Artificial Intelligence in Marketing Science:
Marketing Mix Modeling and Optimization with Bayesian Networks and BayesiaLab
The first part of this half-day program focuses on fundamental causal questions, such as how to perform causal identification and estimate causal effects from observational data. In the second half of the program, we apply these causal concepts to the field of marketing science. We utilize recent advances in Artificial Intelligence to generate a model of a high-dimensional problem domain, of which we have data available for sales, multiple advertising channels, competitive advertising, and seasonal variables. More specifically, we use BayesiaLab to machine-learn a Bayesian network model from the available historical data. On the basis of the network, plus the causal identification criteria presented in the morning, we can analyze the nonlinear response of sales to the input of all marketing drivers. This allows us to isolate the (mostly nonlinear) direct effects of each marketing driver. We can now proceed to marketing mix optimization and utilize BayesiaLab's genetic optimization algorithm. To conclude the seminar, we present an innovative method for estimating contributions and synergies with counterfactuals, which is conveniently implemented in BayesiaLab.
The Program in Detail
Motivation & Background
“Half the money I spend on advertising is wasted; The trouble is I don’t know which half.”
Over the last century, various versions of this quote have been attributed to John Wanamaker, Henry Ford, and William Procter, among others. Yet 100 years after these marketing pioneers, in this day and age of big data and advanced analytics, the quote still rings true among marketing executives. The ideal composition of advertising and marketing efforts remains the industry's Holy Grail. The current practice remains “more art than science.” The lack of a well-established marketing mix methodology has little to do with the domain itself. Rather, it reflects the fact that marketing is yet another domain that typically has to rely on non-experimental data for decision support.
It's a Causal Question!
The single most important thing we need to recognize about marketing mix modeling is that it is a causal question. This means we are not looking for a prediction of an outcome variable based on the observation of marketing variables. Rather, we are attempting to manipulate the available marketing variables to optimize the outcome. Thus, we must simulate interventions, not observations, and we must switch from observational inference to causal inference. This brings us to the Holy Grail of statistics, i.e. deriving causal inference from observational data. Is this even possible?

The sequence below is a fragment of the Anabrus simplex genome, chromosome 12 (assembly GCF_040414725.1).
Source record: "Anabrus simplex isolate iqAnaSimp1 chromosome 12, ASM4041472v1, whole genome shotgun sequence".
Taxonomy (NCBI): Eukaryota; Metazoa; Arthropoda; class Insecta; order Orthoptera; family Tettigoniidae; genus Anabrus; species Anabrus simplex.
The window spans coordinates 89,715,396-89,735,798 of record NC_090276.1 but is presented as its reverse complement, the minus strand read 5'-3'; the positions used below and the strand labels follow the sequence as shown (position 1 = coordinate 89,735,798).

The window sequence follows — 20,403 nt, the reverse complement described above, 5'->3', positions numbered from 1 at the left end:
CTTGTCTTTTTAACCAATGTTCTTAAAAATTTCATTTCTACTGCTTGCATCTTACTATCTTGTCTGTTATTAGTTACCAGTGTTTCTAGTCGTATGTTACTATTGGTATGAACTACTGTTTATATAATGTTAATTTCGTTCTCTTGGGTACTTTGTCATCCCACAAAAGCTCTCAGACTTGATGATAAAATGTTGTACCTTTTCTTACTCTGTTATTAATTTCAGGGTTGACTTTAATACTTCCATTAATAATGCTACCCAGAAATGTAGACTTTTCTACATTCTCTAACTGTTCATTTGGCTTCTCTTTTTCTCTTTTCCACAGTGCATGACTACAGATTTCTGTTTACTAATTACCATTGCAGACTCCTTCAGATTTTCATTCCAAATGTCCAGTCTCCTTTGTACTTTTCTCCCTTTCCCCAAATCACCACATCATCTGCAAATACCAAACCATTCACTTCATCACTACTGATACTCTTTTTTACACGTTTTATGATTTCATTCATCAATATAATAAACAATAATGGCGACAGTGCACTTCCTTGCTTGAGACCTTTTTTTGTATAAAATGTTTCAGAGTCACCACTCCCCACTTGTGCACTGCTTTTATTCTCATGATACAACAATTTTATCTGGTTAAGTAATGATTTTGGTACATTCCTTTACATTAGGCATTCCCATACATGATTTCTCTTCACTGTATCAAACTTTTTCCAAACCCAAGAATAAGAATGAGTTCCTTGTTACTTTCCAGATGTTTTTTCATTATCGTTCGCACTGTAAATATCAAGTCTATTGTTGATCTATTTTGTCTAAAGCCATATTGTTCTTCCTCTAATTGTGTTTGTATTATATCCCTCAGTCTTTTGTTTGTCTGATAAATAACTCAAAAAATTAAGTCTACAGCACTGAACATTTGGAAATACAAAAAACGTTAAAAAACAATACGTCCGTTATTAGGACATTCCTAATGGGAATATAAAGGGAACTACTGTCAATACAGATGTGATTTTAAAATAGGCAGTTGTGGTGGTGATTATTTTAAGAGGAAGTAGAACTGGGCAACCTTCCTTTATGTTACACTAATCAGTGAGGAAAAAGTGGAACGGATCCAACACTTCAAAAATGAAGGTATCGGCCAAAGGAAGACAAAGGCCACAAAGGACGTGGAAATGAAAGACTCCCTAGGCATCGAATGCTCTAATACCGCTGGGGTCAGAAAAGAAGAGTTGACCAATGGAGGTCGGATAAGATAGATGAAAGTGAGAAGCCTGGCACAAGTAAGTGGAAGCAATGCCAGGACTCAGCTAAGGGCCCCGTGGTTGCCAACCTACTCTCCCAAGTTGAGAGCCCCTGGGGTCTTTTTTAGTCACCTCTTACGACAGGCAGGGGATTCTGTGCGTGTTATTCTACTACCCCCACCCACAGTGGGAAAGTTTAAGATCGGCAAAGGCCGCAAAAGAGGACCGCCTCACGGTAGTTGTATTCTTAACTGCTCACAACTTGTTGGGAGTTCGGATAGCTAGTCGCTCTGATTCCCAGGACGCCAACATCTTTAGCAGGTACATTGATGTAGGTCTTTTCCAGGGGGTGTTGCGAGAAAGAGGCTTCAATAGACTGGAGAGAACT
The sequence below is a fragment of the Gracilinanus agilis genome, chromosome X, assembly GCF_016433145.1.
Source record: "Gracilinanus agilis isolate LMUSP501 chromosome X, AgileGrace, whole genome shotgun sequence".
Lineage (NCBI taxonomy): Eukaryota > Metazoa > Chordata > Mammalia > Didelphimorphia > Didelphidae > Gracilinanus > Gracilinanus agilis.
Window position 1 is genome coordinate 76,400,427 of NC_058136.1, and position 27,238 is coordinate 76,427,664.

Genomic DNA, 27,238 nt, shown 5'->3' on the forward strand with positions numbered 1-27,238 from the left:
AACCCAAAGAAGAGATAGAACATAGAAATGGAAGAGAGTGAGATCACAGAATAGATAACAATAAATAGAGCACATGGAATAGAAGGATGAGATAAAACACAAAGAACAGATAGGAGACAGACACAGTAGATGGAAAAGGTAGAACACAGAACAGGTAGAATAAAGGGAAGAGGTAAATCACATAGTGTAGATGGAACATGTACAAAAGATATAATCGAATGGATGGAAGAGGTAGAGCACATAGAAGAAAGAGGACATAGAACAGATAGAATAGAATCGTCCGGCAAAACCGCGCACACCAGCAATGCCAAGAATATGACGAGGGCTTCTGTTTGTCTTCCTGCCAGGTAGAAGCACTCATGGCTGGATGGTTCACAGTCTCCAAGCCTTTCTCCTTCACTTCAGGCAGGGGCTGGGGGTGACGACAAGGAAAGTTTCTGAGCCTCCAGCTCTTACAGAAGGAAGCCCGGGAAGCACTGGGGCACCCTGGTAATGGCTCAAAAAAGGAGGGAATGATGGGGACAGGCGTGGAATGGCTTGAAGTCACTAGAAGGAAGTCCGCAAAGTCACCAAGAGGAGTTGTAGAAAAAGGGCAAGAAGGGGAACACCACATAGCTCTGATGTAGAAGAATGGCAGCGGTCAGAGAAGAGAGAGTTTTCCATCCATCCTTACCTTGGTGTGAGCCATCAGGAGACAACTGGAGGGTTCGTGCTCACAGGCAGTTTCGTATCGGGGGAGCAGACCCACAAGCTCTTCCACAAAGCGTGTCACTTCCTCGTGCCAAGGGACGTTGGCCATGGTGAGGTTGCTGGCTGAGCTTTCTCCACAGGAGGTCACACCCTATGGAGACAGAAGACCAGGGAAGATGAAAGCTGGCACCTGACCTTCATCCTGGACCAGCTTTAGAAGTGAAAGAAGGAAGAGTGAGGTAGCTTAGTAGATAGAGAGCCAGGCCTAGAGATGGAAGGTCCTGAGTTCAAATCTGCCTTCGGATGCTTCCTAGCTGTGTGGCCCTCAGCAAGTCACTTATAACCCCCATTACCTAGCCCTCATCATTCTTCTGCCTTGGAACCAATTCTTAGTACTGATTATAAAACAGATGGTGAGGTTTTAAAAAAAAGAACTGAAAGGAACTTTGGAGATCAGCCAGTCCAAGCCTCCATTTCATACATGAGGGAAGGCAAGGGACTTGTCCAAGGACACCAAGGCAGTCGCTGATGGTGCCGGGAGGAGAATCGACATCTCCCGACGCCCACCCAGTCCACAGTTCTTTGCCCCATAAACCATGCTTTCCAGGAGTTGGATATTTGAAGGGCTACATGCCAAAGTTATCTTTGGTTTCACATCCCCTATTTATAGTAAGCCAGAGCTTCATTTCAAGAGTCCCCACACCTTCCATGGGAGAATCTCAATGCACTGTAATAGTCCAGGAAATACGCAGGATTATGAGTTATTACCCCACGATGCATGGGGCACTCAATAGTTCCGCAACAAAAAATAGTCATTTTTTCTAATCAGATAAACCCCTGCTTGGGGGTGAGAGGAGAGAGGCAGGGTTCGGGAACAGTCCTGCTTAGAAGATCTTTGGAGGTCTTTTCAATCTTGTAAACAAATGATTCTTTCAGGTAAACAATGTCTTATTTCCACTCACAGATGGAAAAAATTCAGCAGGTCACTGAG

Graphical Models for Causal Identification
We introduce the fundamental concepts of probabilistic graphical models and how they can help us perform causal identification, i.e. determine whether or not it is possible to estimate a causal effect from observational data. For this, we require causal assumptions about the domain (from expert knowledge) plus a decision criterion, such as the well-known Adjustment Criterion. While it is straightforward in theory, the complexity of the marketing domain limits the practical application of this criterion. As an alternative, we introduce the Disjunctive Cause Criterion (Shpitser and VanderWeele, 2011) that significantly reduces the number of assumptions required for causal identification and, consequently, confounder selection. In theory, we now have all we need to estimate causal effects. In practice, it is only half the battle.
Artificial Intelligence, Bayesian Networks, and BayesiaLab
To go from causal identification to causal effect estimation, we require an "inference engine." In the simplest case, we could use a regression. However, with dozens of interacting variables, that is no longer feasible. This is where Artificial Intelligence comes into play: we employ the machine-learning algorithms of the BayesiaLab software platform, which can build a high-dimensional statistical model that represents the joint probability distribution of all marketing variables. As a result, we obtain a Bayesian network that represents a multitude of relationships between drivers and the outcome variable. Using BayesiaLab’s visualization tools, we compare the machine-learned graph to our understanding of the domain. Furthermore, we can examine the (mostly nonlinear) response curves of the outcome variable as a function of the marketing drivers. Most importantly, we use BayesiaLab to perform Likelihood Matching on all confounders to establish the causal response of the outcome variable.